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Wednesday, 12 September 2012
Page: 10352

Ms PARKE (Fremantle) (13:06): Fremantle has long been a fishing community and it has long been a leader in environmental protection and sustainability. My community has been thrilled with the federal government's recent announcement that Australia will establish the world's largest network of marine sanctuaries in Commonwealth waters. That is why, from the moment I heard that a supertrawler was en route to Australia and was seeking to operate in those same Commonwealth waters, serious alarm bells began to ring about what this might mean for local fishers and for marine biodiversity.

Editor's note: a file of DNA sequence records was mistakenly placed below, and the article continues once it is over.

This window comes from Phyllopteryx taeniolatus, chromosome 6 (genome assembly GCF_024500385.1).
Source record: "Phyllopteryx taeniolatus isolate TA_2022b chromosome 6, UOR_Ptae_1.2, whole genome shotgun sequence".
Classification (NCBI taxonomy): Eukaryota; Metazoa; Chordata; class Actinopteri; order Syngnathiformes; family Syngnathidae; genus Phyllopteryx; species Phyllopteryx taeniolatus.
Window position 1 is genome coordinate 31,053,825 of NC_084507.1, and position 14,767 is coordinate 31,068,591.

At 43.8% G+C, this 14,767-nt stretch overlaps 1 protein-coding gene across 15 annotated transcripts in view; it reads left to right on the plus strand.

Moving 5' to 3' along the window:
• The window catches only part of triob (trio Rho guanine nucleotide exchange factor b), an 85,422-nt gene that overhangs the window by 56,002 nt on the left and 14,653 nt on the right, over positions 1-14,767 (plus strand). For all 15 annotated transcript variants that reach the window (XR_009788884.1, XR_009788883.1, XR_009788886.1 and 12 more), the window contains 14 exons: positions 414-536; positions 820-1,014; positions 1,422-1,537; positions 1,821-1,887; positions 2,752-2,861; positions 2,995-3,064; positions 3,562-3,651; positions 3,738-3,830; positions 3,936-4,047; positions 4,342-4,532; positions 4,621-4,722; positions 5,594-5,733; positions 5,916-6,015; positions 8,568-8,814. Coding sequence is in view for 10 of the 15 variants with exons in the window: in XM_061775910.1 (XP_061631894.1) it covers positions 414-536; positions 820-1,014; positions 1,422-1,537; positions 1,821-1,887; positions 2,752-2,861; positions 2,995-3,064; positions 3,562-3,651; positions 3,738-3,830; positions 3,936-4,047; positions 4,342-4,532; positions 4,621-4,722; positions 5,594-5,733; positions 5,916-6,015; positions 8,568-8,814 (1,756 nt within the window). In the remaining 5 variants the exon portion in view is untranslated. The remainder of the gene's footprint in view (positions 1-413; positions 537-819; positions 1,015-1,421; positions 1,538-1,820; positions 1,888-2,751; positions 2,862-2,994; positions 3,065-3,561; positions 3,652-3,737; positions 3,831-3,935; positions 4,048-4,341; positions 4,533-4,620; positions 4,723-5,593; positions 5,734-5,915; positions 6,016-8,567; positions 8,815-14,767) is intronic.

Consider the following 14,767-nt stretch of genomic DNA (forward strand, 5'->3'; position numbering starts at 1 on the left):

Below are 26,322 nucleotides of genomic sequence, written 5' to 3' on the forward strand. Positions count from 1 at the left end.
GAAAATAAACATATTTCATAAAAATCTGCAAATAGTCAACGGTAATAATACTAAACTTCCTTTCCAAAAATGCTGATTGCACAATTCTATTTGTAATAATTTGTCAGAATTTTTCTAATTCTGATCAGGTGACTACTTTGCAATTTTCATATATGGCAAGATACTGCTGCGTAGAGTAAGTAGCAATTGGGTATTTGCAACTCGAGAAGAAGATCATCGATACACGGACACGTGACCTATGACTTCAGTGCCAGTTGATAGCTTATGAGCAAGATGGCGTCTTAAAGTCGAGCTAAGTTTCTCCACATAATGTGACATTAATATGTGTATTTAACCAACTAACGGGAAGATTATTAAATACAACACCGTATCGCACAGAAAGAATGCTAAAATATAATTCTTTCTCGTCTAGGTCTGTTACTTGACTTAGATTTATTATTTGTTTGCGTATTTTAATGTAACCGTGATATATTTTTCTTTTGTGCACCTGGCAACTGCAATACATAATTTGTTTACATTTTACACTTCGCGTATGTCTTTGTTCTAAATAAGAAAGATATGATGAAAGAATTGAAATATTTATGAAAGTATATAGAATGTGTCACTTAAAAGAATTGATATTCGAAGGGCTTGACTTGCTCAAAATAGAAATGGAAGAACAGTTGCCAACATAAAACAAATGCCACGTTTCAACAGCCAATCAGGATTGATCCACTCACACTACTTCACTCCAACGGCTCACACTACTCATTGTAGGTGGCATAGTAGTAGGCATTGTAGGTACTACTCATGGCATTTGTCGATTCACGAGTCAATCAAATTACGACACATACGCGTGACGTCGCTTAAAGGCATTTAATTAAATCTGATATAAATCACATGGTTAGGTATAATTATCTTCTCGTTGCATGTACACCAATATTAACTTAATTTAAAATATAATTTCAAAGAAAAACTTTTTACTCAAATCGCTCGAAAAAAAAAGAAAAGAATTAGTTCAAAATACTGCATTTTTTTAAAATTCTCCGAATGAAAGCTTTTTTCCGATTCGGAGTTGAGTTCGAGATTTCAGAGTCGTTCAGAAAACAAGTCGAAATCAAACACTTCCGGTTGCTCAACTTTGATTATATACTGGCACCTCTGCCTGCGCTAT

When one considers the scale and indiscriminate nature of this kind of operation—with its potential to exact damaging localised depletion of fish species for which we have imperfect or non-existent data; with its potential to wreak havoc on the existing food chain and marine ecosystems; and its potential to kill large numbers of animals like seals, dolphins, sea lions and seabirds as the bycatch victims of its enormous drag nets—there can be no question but that the precautionary principle must apply.

And, when one looks into the history and practice methods of supertrawler operations elsewhere and considers the impacts they are likely to have on the distinctive features of Australia's marine environment, there could be no option but to address the legislative inadequacy that has until now prevented the ministers responsible from acting to protect Australia's oceans and fisheries. I am glad that, through the galvanising events of recent weeks, the government has found a way to give the environment minister that power.